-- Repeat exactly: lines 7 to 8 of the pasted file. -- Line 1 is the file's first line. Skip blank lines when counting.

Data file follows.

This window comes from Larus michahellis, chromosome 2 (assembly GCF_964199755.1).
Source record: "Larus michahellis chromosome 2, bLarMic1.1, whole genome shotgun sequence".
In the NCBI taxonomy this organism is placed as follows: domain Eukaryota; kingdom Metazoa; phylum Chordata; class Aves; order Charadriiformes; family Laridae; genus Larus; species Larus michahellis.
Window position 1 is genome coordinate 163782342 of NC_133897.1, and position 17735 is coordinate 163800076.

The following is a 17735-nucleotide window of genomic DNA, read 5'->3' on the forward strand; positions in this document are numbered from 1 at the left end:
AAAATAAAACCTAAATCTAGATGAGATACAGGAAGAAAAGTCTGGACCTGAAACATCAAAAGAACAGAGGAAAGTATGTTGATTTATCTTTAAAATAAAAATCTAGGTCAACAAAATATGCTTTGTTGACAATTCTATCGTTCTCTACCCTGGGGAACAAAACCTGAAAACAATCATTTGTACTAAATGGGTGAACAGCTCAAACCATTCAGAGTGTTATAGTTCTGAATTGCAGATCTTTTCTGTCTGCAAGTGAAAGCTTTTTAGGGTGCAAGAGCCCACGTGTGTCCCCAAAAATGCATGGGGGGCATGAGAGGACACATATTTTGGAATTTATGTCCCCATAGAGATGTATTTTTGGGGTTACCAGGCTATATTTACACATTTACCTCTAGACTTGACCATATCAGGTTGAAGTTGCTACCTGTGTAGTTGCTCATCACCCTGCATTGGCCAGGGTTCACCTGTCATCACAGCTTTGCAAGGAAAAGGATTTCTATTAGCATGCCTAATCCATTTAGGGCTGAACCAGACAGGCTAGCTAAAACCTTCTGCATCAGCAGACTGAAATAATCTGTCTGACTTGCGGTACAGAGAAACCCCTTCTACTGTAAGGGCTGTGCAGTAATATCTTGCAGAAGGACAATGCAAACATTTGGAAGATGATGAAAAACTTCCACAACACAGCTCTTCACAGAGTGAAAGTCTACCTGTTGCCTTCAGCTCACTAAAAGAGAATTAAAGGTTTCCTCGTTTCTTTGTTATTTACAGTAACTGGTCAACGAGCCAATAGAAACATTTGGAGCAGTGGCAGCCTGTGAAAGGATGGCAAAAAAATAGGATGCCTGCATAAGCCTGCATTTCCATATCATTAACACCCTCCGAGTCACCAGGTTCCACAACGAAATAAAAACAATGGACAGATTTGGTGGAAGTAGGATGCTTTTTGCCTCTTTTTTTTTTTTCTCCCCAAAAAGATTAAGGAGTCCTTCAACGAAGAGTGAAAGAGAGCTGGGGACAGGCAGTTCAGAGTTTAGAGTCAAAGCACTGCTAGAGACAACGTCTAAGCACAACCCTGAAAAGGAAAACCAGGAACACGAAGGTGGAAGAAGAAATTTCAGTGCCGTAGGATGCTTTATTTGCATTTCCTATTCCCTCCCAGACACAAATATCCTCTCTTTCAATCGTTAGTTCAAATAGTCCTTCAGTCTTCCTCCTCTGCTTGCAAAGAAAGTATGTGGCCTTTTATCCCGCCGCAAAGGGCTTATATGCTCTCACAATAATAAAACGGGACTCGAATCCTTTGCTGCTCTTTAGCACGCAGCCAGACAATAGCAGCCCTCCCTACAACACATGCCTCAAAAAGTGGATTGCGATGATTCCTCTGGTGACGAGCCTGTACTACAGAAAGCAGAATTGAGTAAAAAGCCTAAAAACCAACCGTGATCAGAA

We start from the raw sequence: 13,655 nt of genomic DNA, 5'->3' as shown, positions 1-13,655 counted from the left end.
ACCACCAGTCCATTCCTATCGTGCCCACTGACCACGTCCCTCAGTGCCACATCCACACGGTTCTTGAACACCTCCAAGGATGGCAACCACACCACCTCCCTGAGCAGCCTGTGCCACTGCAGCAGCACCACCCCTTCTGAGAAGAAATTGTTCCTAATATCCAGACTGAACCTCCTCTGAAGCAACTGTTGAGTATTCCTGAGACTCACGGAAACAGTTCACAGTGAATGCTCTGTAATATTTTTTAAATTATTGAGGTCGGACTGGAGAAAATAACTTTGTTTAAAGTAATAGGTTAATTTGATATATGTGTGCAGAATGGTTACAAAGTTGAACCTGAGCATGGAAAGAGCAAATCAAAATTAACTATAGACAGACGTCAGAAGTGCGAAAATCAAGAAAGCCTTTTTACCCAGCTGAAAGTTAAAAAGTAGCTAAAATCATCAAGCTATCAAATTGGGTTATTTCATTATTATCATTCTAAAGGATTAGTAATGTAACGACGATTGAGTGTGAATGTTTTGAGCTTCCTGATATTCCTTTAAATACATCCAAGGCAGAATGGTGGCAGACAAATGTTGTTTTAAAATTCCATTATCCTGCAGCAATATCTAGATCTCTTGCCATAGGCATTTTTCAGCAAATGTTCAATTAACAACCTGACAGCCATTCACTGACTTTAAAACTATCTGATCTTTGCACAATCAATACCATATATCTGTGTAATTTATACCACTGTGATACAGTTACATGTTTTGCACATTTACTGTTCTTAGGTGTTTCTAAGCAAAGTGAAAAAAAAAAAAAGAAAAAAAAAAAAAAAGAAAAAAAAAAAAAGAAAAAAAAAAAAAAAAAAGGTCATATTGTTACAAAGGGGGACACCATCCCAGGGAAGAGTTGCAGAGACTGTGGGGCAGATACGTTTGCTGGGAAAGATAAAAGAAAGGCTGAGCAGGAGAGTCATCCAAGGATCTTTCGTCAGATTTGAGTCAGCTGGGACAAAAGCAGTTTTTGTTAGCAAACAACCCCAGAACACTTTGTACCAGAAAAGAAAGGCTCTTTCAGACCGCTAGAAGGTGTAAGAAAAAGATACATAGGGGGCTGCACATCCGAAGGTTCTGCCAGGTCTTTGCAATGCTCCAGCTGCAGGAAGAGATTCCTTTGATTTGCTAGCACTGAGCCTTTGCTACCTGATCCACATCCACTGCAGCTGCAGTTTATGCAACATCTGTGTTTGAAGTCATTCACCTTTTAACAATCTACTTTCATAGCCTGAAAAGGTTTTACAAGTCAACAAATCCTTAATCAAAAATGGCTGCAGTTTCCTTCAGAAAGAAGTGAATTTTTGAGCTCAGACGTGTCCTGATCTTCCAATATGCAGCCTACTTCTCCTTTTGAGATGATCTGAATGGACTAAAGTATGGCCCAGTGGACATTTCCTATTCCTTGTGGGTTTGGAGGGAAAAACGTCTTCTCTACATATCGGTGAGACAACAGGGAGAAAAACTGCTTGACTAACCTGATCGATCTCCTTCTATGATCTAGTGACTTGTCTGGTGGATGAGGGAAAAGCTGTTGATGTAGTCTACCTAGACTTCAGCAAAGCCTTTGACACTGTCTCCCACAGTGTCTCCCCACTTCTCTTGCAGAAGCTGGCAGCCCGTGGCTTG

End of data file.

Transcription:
We start from the raw sequence: 13,655 nt of genomic DNA, 5'->3' as shown, positions 1-13,655 counted from the left end.
ACCACCAGTCCATTCCTATCGTGCCCACTGACCACGTCCCTCAGTGCCACATCCACACGGTTCTTGAACACCTCCAAGGATGGCAACCACACCACCTCCCTGAGCAGCCTGTGCCACTGCAGCAGCACCACCCCTTCTGAGAAGAAATTGTTCCTAATATCCAGACTGAACCTCCTCTGAAGCAACTGTTGAGTATTCCTGAGACTCACGGAAACAGTTCACAGTGAATGCTCTGTAATATTTTTTAAATTATTGAGGTCGGACTGGAGAAAATAACTTTGTTTAAAGTAATAGGTTAATTTGATATATGTGTGCAGAATGGTTACAAAGTTGAACCTGAGCATGGAAAGAGCAAATCAAAATTAACTATAGACAGACGTCAGAAGTGCGAAAATCAAGAAAGCCTTTTTACCCAGCTGAAAGTTAAAAAGTAGCTAAAATCATCAAGCTATCAAATTGGGTTATTTCATTATTATCATTCTAAAGGATTAGTAATGTAACGACGATTGAGTGTGAATGTTTTGAGCTTCCTGATATTCCTTTAAATACATCCAAGGCAGAATGGTGGCAGACAAATGTTGTTTTAAAATTCCATTATCCTGCAGCAATATCTAGATCTCTTGCCATAGGCATTTTTCAGCAAATGTTCAATTAACAACCTGACAGCCATTCACTGACTTTAAAACTATCTGATCTTTGCACAATCAATACCATATATCTGTGTAATTTATACCACTGTGATACAGTTACATGTTTTGCACATTTACTGTTCTTAGGTGTTTCTAAGCAAAGTGAAAAAAAAAAAAAGAAAAAAAAAAAAAAAGAAAAAAAAAAAAAGAAAAAAAAAAAAAAAAAAGGTCATATTGTTACAAAGGGGGACACCATCCCAGGGAAGAGTTGCAGAGACTGTGGGGCAGATACGTTTGCTGGGAAAGATAAAAGAAAGGCTGAGCAGGAGAGTCATCCAAGGATCTTTCGTCAGATTTGAGTCAGCTGGGACAAAAGCAGTTTTTGTTAGCAAACAACCCCAGAACACTTTGTACCAGAAAAGAAAGGCTCTTTCAGACCGCTAGAAGGTGTAAGAAAAAGATACATAGGGGGCTGCACATCCGAAGGTTCTGCCAGGTCTTTGCAATGCTCCAGCTGCAGGAAGAGATTCCTTTGATTTGCTAGCACTGAGCCTTTGCTACCTGATCCACATCCACTGCAGCTGCAGTTTATGCAACATCTGTGTTTGAAGTCATTCACCTTTTAACAATCTACTTTCATAGCCTGAAAAGGTTTTACAAGTCAACAAATCCTTAATCAAAAATGGCTGCAGTTTCCTTCAGAAAGAAGTGAATTTTTGAGCTCAGACGTGTCCTGATCTTCCAATATGCAGCCTACTTCTCCTTTTGAGATGATCTGAATGGACTAAAGTATGGCCCAGTGGACATTTCCTATTCCTTGTGGGTTTGGAGGGAAAAACGTCTTCTCTACATATCGGTGAGACAACAGGGAGAAAAACTGCTTGACTAACCTGATCGATCTCCTTCTATGATCTAGTGACTTGTCTGGTGGATGAGGGAAAAGCTGTTGATGTAGTCTACCTAGACTTCAGCAAAGCCTTTGACACTGTCTCCCACAGTGTCTCCCCACTTCTCTTGCAGAAGCTGGCAGCCCGTGGCTTG